A barber, a confectioner, several children from the slums, and an MBA student walked onto a stage. It was an unlikely group perhaps, but that evening, at a literary event in Agra, all were players in the folk theatre known as Bhagat. They were assembled in the centre of the stage, while accompanying musicians sat at the sides, regaling the audience with songs and dialogues delivered in a high-octane yet musical tone.
Bhagat began life by poking the bear. Right from the time it was first ‘played’ ( khela jaane laga ) in the 17th century, its satirical comedies lampooning feudal landlords were a hit with the common people. The ruling classes, naturally, had a different perspective, and soon contrived to have Bhagat banned.
Interest in the theatre form revived in the 19th century, as poets put together shows that introduced a mixed ‘Khari Boli’ dialect of Hindi to appeal to urban audiences — earlier performances had been in Braj Bhasha — as well as folk tunes from the surrounding Braj region. And it wasn’t long before different akharas or ‘schools’ of Bhagat emerged, each with a khalifa or head who would train artists in their own style.
But even as Bhagat began to flourish once more, it was hit with a body blow. As the 20th century progressed, its audiences were increasingly lured away by the novelty of moving pictures. And as its appeal weakened, the folk theatre was driven to extinction. In fact, it’s believed that no Bhagat play was staged for more than four decades.
Memories, however, lived on. In the 1970s, Anil Shukla, a former journalist based in Agra who had faint memories
of power-packed musicals featuring “men in flashy costumes enacting female roles with an enthusiastic audience showering wads of notes on them,” started wondering, ‘Whatever happened to Bhagat?’ He still remembers some shows that had been very popular, with titles like Sheela ka Vivaah and Haqeerat Rai urf Shahjehan ka Insaaf . “It was unfortunate that while efforts were being made to keep theatre forms like Nautanki and Khayalgoi alive, nobody was thinking of Bhagat, which was once such an intrinsic part of Agra’s culture,” says the 62-year-old.
Deeply interested in theatre — he’d taken part in a workshop with Bansi Kaul, who went on to found Rang Vidushak, in the early 1970s — the ‘cultural activist’ (“that is what I prefer being called,” he says) became more and more determined to tell the world that “there’s more to Agra than just the Taj Mahal.” He made a start by combing the older parts of the city for surviving Bhagat artists, and was fortunate enough to come across Phool Singh Yadav, perhaps one of the last living performers.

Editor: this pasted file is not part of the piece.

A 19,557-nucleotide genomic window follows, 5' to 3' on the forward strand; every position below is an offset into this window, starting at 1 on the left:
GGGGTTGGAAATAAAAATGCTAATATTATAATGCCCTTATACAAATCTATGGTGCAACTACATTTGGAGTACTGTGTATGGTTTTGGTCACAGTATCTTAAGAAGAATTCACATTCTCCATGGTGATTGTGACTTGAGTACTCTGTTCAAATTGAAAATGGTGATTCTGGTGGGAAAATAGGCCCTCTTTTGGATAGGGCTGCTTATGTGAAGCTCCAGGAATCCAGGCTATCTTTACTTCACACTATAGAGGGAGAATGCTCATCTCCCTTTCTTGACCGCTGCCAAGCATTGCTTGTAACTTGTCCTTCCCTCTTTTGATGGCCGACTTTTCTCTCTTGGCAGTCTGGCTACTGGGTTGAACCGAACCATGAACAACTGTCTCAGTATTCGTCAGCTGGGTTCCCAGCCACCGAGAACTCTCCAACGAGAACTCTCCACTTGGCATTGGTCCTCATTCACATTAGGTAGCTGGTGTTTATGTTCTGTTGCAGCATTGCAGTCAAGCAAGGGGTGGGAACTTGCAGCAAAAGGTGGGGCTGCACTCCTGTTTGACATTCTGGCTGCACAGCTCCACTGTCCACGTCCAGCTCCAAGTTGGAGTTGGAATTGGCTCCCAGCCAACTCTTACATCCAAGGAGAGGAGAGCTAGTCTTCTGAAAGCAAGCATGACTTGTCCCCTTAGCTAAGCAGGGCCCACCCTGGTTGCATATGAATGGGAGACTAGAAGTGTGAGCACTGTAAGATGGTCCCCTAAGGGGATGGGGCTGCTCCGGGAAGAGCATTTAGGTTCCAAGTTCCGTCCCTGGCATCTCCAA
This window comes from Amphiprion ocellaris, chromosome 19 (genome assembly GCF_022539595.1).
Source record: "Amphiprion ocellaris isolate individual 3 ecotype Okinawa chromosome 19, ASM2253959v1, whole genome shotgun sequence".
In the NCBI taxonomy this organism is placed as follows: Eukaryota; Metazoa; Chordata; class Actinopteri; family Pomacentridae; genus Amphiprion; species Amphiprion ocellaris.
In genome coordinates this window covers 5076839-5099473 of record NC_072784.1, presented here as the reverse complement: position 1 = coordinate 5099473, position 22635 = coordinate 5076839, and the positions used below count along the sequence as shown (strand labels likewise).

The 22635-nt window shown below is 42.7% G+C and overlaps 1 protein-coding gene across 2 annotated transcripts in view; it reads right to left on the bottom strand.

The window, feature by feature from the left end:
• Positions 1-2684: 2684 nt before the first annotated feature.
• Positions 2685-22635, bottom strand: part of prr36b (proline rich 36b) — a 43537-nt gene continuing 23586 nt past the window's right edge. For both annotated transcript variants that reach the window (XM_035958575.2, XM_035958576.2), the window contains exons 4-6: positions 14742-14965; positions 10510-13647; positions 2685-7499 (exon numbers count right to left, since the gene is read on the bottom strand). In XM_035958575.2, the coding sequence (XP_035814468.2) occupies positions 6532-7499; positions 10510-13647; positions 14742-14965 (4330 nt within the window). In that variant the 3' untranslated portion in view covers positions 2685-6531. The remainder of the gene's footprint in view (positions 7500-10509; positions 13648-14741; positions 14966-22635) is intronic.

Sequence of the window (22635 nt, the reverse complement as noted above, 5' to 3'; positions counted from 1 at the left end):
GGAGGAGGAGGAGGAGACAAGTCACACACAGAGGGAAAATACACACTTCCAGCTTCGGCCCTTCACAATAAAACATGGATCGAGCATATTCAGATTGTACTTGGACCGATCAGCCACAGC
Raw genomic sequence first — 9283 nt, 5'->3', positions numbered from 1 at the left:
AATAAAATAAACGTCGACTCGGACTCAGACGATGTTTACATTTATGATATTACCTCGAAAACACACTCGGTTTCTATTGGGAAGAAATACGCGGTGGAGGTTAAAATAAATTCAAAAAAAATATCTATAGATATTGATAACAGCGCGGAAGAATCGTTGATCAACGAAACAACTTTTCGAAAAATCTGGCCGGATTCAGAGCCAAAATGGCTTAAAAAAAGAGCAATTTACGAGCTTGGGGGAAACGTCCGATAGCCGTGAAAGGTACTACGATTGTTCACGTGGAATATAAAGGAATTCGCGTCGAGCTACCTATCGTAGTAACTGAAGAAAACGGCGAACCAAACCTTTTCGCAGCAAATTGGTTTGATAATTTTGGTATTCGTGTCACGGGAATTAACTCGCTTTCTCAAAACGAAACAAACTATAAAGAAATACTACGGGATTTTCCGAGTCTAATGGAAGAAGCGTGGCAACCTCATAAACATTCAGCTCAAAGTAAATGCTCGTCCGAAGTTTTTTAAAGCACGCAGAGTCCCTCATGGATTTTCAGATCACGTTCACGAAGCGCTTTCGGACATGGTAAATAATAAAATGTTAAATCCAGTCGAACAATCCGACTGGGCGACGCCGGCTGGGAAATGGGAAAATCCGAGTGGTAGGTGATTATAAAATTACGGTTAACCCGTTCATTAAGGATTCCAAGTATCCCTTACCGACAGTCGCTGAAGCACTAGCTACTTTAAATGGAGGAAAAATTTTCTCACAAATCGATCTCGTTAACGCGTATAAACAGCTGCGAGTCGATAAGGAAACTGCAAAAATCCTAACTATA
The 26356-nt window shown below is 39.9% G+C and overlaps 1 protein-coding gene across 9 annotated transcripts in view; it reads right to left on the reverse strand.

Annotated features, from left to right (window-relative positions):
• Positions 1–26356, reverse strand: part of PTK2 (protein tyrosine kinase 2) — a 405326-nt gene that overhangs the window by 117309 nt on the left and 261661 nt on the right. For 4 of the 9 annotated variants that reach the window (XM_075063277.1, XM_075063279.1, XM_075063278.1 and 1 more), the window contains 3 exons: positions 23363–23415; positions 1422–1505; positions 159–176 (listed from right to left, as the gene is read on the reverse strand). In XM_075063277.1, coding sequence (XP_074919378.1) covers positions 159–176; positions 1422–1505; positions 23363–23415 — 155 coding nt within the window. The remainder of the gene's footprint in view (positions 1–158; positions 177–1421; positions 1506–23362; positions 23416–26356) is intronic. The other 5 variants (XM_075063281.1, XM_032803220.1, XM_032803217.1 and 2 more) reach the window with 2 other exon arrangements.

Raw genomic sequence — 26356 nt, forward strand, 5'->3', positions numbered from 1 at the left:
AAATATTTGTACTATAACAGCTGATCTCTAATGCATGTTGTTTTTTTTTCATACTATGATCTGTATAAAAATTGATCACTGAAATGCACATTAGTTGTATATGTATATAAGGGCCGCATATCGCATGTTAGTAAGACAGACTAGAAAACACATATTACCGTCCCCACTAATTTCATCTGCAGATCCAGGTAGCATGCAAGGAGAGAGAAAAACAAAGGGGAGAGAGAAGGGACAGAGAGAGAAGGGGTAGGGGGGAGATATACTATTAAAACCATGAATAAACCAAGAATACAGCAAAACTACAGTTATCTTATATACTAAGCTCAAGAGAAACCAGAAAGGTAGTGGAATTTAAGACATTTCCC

Shukla recalls waiting outside the elderly artist’s home, when he saw a frail old man, “being mercilessly teased by the mohalla kids”, slowly walk towards him. With no source of income, Yadav “was living in abject poverty”. Needless to say, when Shukla spoke to him about the need to revive Bhagat, “his face lit up”. But he had a question: “Will people watch it now?”
The veteran artist had seen his beloved theatre form fall prey to the more modern forms of entertainment, “so his scepticism was justified,” says Shukla. But once convinced of the need to resurrect Bhagat, Yadav grew excited enough to share not just the various nuances of the form but also his memories of performances he’d seen and been part of in the 1930s.
He also started helping Shukla create new scripts for Bhagats “that were completely in sync with its original, old-world style”. And what’s more, he went on stage as a performer himself. “It was heartwarming to see the crowd’s response to Bhagat — their sense of pride in something they felt was part of their city’s heritage was palpable,” says a smiling Shukla. “And the unanimous feeling was that Bhagat must now not be allowed to die.”
Yadav is now no more — he passed away in 2015, “a happy man, content that the art-form that was part of him from the time he was barely eight had received another lease of life,” recalls Shukla.
Meanwhile, with his help, Shukla had put together a group of artists to be trained in the basics of Bhagat. “Although its essential form of raag - raginis and swang metre remains undisturbed, we introduced some changes in Naye Daur ki Nayi Bhagat (‘the new Bhagat for the new age’), bringing in social issues like women’s empowerment, the importance of education, religious harmony etc.” he says.
This new-age Bhagat is seeing women on stage too. Here Shukla mentions one of his group’s star performers, Komal Gupta, who, after watching a show, was fascinated enough to become part of it. “Its style of thet gayaki (the traditional style of singing in the regional idiom) is what attracted me to Bhagat,” says the 16-year-old student who, despite having no formal training in music, leaves audiences spellbound with her full-throated renditions.
With a “minimum of resources” at their disposal, Shukla and his team work hard to keep the folk theatre going. More than 100 slum children have joined his newly formed group, Basti Ka Rangmanch, including school dropouts and addicts.
“And because these kids have joined of their own volition, without any parental pressure, their sense of dedication to our cause is amazing.” But the lack of funds is concerning. “I wish we could start a repertory so that we’re at least able to pay some amount to our artists. Nobody can continue to work endlessly for free,” says Shukla.
Maybe that too will come to pass in the city of the Taj.
The independent journalist enjoys writing about people, places, art and culture.